• Presentation Layer Data compression encoding
    and decoding, security encryption, format
    conversion
  • Application layer commerce, betting,
    entertainment applications.

13
Networks Layers of a protocol architectureApplic
ation, socket and presentation layers
  • application layer
  • process-to-process communication
  • examples WWW, email, teleconferencing, info.
    retrieval
  • socket layer (Internet only)
  • buffering and delivery of data at end systems
  • presentation layer (OSI only)
  • conversion of data to a common format (e.g.,
    little endian versus big-endian byte orders,
    integer and floating point numbers).
  • Internet stack data conversion a user-level
    concern

14
Networks Layers of a protocol architectureSessio
n and Transport layers
  • session layer (OSI only)
  • session set up (e.g., authentication), recovery
    from failure (broken session)
  • a "thin" layer
  • transport layer
  • transport service end-to-end delivery of data
  • may multiplex several streams from higher layers
  • sender/receiver speed matching
  • Internet TCP and UDP

15
Networks Layers of a protocol architectureData
Link and Physical layers
  • network layer
  • at end hosts start packets on their way
  • at routers control packet routing
  • bottleneck avoidance, congestion control
  • Internet IP packets, BGP, RIP

16
Networks Layers of a protocol architectureData
Link and Physical layers
  • data link layer
  • point-to-point error free communication over a
    single link
  • multiaccess LAN protocols
  • speed matching between sender/receiver
  • Ethernet, HDLC, PPP
  • physical layer
  • transmitting raw bits (0/1) over media

17
Networks Internetworks the Internet
  • an internet interconnection of many networks
  • a network of networks
  • each network administered separately
  • the Internet each network runs same software
    the Internet protocols

18
Networks Protocol packets
  • packet unit of data exchanged between protocol
    entities in a given layer
  • data at one layer encapsulated in packet at lower
    layer
  • "envelope within envelope"

19
Networks Generic issues in a layer
  • error control make "channel" more reliable
  • flow control avoid flooding slower peer
  • fragmentation dividing large data chunks into
    smaller pieces reassembly
  • multiplexing several higher level session share
    single lower level connection
  • connection setup handshaking with peer
  • addressing/naming locating, managing identifiers
    associated with entities

20
Networks IP Networks version 4
  • The Internet Protocol (IP) provides unreliable,
    connectionless packet delivery.
  • IP is connectionless because it treats each
    packet of information independently.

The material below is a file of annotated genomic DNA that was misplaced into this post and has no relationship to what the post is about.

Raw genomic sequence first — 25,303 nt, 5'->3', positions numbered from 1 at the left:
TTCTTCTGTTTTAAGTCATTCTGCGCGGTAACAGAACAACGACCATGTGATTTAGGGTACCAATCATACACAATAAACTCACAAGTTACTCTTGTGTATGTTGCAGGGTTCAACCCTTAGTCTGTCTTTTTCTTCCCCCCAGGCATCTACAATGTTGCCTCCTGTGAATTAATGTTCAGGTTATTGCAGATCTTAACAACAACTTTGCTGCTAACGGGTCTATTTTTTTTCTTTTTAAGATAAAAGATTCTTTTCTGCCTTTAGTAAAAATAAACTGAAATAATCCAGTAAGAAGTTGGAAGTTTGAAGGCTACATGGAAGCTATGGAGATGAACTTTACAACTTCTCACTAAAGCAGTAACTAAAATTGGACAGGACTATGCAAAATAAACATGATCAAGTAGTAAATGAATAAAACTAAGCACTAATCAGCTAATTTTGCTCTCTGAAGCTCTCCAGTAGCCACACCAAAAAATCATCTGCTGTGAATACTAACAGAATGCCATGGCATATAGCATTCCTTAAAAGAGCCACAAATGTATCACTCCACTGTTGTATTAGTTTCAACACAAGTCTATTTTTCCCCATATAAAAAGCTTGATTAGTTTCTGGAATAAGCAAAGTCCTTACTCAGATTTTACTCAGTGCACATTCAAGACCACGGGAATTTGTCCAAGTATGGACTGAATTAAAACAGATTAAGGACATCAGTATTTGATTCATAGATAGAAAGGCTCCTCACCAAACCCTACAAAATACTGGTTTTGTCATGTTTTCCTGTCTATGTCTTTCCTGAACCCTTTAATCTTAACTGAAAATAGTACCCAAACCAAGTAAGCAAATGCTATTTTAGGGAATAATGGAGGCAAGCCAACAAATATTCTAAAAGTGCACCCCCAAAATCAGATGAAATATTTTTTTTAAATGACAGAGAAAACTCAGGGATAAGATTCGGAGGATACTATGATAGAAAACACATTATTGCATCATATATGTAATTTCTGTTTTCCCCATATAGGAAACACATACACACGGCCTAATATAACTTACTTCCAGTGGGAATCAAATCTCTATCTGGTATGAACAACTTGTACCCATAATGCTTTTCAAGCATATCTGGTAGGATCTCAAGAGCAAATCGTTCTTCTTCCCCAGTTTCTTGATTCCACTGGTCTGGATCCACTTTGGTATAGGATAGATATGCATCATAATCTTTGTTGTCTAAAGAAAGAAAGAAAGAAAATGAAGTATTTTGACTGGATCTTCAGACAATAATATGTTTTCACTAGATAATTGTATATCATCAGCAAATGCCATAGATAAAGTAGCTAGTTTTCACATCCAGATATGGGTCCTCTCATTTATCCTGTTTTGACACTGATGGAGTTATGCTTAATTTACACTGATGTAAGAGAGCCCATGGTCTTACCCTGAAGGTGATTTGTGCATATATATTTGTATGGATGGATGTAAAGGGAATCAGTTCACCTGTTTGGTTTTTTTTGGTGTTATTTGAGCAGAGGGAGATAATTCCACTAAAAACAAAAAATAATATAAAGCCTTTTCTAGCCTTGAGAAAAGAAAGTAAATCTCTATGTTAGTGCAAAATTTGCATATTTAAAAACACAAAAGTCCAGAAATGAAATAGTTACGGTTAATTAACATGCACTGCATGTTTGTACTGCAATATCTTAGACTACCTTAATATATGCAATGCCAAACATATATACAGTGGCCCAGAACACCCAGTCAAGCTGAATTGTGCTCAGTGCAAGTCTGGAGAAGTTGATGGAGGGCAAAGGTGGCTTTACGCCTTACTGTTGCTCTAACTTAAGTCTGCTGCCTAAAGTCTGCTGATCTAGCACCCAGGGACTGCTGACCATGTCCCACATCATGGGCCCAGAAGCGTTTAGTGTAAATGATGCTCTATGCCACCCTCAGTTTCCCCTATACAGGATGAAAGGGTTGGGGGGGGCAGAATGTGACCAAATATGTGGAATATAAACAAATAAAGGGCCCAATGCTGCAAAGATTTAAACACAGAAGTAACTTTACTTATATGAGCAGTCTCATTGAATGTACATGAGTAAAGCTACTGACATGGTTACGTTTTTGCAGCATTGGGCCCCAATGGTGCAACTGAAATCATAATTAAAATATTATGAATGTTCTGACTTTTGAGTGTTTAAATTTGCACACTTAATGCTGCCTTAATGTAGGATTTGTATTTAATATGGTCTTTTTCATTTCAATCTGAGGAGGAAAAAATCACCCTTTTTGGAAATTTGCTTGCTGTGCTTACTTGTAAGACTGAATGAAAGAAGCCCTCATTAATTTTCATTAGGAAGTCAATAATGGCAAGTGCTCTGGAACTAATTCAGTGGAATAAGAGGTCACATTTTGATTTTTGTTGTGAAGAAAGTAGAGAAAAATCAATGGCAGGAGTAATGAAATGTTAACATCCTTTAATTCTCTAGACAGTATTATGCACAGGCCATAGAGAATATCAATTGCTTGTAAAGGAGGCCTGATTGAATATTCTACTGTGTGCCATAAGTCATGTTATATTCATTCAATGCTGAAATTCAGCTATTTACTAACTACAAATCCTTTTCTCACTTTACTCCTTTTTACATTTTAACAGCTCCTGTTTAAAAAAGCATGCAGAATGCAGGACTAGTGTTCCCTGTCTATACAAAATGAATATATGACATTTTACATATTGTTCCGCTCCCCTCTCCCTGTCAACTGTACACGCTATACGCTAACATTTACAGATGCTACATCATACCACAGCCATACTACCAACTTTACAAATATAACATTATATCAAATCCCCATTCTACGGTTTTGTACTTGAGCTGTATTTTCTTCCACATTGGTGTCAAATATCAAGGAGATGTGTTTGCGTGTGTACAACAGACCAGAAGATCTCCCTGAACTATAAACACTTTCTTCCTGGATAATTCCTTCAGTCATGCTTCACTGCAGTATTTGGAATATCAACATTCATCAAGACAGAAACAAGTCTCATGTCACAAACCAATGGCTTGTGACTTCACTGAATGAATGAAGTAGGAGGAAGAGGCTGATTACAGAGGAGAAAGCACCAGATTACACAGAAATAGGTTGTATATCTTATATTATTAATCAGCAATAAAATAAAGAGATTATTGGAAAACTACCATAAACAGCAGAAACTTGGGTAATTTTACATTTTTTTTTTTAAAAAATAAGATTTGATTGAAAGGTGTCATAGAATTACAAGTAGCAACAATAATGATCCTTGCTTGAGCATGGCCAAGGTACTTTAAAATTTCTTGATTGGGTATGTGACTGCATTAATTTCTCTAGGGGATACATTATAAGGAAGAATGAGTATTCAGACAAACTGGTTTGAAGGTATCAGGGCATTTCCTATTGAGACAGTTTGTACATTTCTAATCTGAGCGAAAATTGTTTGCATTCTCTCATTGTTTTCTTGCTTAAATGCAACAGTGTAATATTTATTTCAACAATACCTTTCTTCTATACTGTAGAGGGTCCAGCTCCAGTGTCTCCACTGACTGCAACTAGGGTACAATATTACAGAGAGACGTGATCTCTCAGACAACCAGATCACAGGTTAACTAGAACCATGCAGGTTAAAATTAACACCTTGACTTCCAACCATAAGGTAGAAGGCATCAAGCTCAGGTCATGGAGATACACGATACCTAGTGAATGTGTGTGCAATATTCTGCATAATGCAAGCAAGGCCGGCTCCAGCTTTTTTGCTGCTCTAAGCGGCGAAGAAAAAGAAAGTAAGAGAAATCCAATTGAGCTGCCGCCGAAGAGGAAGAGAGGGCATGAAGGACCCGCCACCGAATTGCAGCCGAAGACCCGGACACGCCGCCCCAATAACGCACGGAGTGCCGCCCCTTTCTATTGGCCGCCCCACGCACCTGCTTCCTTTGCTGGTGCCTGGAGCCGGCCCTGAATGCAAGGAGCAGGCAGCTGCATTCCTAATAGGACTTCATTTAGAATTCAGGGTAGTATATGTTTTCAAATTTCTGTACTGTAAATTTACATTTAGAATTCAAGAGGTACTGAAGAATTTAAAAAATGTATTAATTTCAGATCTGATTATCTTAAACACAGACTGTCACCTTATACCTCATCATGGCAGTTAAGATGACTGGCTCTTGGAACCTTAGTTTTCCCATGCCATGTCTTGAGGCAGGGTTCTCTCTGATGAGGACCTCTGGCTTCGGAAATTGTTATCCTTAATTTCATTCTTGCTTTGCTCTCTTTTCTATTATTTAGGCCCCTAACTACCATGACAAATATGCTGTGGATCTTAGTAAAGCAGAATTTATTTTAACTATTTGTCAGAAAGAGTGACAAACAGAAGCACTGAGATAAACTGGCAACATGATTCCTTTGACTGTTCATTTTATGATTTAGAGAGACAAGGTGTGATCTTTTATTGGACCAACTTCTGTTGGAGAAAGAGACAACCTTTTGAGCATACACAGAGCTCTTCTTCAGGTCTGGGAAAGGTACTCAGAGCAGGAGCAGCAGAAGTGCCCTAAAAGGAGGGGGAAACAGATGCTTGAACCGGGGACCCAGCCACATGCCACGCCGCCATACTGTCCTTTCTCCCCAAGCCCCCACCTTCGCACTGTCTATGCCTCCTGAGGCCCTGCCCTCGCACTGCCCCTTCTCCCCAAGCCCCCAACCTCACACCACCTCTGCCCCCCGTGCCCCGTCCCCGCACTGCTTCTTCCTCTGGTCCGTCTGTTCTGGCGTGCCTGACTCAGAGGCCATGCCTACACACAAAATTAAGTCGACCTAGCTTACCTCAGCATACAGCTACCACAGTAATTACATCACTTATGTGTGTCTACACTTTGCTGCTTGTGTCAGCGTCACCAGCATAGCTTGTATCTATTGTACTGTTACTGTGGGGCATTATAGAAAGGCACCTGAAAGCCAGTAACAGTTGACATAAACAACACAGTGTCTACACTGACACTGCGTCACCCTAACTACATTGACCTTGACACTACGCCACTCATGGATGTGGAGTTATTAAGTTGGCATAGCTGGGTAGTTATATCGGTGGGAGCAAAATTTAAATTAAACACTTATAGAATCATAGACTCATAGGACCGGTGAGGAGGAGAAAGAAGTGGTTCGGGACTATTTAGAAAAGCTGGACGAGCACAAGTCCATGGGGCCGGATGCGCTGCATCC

• IP is unreliable because it does not guarantee
    delivery. That is, it does not require
    acknowledgments from the sending host, the
    receiving host, or intermediate hosts.
  • IPv4 addresses consists of four 8-bit words
  • Addresses are represented as four 8-bit
    hexadecimal words, each separated by a colon e.g.
    385FCA2E

21
Networks IP Networks version 4
22
Networks IP Networks version 4
  • Version The IP version number, 4
  • Length The length of the datagram header in
    32-bit words
  • Type of service Contains five subfields that
    specify the precedence, delay, throughput,
    reliability, and cost desired for a packet.
  • Total length The length of the datagram in bytes
    including the header, options, and the appended
    transport protocol segment or packet.
  • Identification An integer that identifies the
    datagram.
  • Flags Controls datagram fragmentation together
    with the identification field. The flags indicate
    whether the datagram may be fragmented, whether
    the datagram is fragmented, and whether the
    current fragment is the final one.
  • Fragment offset The relative position of this
    fragment measured from the beginning of the
    original datagram in units of 8 bytes.
  • Time to live How many routers a datagram can
    pass through. Each router decrements this value
    by 1 until it reaches 0 when the datagram is
    discarded. This keeps misrouted datagrams from
    remaining on the Internet forever.

23
Networks IP Networks version 4
  • Protocol The high-level protocol type.
  • Header checksum A number that is computed to
    ensure the integrity of the header values.
  • Source address The 32-bit IPv4 address of the
    sending host.
  • Destination address The 32-bit IPv4 address of
    the receiving host.
  • Options A list of optional specifications for
    security restrictions, route recording, and
    source routing. Not every datagram specifies an
    options field.
  • Padding Null bytes which are added to make the
    header length an integral multiple of 32 bytes as
    required by the header length field.

24
Networks IP Networks version 6
  • IPv6 is the latest evolution of the Internet
    Protocol from IPv4.
  • IPv4 is limited by two factors